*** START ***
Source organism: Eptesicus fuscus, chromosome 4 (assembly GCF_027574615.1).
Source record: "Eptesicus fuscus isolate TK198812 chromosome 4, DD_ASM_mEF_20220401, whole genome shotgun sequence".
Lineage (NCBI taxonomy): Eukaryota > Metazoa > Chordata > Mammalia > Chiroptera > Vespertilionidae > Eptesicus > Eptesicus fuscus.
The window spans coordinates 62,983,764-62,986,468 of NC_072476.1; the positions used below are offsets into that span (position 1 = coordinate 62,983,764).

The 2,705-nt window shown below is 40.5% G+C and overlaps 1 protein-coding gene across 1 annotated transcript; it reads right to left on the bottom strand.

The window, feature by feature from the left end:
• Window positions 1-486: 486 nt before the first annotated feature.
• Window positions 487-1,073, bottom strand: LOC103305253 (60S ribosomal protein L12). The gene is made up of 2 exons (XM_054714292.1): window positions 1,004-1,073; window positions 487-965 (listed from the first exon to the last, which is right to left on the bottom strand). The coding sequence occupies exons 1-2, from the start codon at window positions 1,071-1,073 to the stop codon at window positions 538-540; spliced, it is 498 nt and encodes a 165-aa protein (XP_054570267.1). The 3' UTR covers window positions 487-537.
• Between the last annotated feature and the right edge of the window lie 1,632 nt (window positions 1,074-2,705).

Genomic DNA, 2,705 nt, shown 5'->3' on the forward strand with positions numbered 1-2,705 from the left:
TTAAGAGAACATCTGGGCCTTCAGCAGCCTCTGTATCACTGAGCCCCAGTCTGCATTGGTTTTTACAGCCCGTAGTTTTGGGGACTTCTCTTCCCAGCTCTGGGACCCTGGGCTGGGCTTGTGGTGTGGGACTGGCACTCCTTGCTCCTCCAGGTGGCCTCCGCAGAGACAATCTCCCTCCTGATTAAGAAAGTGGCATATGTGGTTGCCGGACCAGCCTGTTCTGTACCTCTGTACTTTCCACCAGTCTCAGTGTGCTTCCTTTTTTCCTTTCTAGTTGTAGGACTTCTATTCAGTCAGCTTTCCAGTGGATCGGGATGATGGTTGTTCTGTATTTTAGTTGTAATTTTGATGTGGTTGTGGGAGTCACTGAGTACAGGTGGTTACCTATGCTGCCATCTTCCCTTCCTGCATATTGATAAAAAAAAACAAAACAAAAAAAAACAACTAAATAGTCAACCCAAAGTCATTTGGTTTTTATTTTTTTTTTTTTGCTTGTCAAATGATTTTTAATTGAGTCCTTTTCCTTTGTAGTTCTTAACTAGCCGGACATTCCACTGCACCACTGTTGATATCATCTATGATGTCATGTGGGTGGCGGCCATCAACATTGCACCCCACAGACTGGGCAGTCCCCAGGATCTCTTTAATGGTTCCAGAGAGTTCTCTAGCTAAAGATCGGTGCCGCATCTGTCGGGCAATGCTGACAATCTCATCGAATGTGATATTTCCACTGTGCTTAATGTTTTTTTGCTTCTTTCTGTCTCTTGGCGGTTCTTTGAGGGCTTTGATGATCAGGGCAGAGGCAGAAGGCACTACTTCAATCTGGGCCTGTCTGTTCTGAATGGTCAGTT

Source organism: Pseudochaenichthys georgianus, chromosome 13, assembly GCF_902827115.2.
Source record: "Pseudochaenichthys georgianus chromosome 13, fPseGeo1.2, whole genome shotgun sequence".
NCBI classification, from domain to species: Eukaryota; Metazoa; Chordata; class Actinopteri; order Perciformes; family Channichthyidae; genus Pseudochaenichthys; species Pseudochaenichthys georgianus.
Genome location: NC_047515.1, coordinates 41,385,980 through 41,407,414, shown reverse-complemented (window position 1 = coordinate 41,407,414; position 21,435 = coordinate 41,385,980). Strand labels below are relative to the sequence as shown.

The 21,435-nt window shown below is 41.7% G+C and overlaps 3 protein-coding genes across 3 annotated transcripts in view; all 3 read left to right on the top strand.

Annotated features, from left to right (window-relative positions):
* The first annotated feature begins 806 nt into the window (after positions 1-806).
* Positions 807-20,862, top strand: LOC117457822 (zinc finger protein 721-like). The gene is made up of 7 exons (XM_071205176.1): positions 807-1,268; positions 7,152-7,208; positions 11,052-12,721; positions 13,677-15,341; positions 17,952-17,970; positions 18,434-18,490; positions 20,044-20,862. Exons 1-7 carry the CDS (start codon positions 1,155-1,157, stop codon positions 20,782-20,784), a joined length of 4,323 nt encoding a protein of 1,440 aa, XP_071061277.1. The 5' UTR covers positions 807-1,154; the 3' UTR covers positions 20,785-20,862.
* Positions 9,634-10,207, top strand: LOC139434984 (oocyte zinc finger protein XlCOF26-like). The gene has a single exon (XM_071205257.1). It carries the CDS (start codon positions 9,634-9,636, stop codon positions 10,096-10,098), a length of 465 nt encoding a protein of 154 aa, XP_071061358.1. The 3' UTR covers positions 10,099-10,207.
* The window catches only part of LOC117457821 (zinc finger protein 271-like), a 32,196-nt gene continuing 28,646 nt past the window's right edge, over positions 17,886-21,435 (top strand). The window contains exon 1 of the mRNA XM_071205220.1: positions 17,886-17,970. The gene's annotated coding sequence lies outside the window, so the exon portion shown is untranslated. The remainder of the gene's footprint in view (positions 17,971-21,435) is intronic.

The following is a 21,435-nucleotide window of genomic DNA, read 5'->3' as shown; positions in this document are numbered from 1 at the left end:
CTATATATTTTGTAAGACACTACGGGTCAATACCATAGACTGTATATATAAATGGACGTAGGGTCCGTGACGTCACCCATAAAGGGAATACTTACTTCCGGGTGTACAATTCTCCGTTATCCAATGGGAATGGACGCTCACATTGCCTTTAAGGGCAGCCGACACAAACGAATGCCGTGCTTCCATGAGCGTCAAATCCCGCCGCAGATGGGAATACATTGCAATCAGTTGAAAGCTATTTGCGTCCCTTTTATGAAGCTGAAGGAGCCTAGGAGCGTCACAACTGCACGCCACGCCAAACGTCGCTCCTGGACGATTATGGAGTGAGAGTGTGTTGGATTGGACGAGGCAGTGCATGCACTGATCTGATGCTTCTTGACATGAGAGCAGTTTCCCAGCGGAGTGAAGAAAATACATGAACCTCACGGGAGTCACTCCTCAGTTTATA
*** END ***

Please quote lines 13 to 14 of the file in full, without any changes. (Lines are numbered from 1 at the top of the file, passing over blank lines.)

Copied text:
Source record: "Pseudochaenichthys georgianus chromosome 13, fPseGeo1.2, whole genome shotgun sequence".
NCBI classification, from domain to species: Eukaryota; Metazoa; Chordata; class Actinopteri; order Perciformes; family Channichthyidae; genus Pseudochaenichthys; species Pseudochaenichthys georgianus.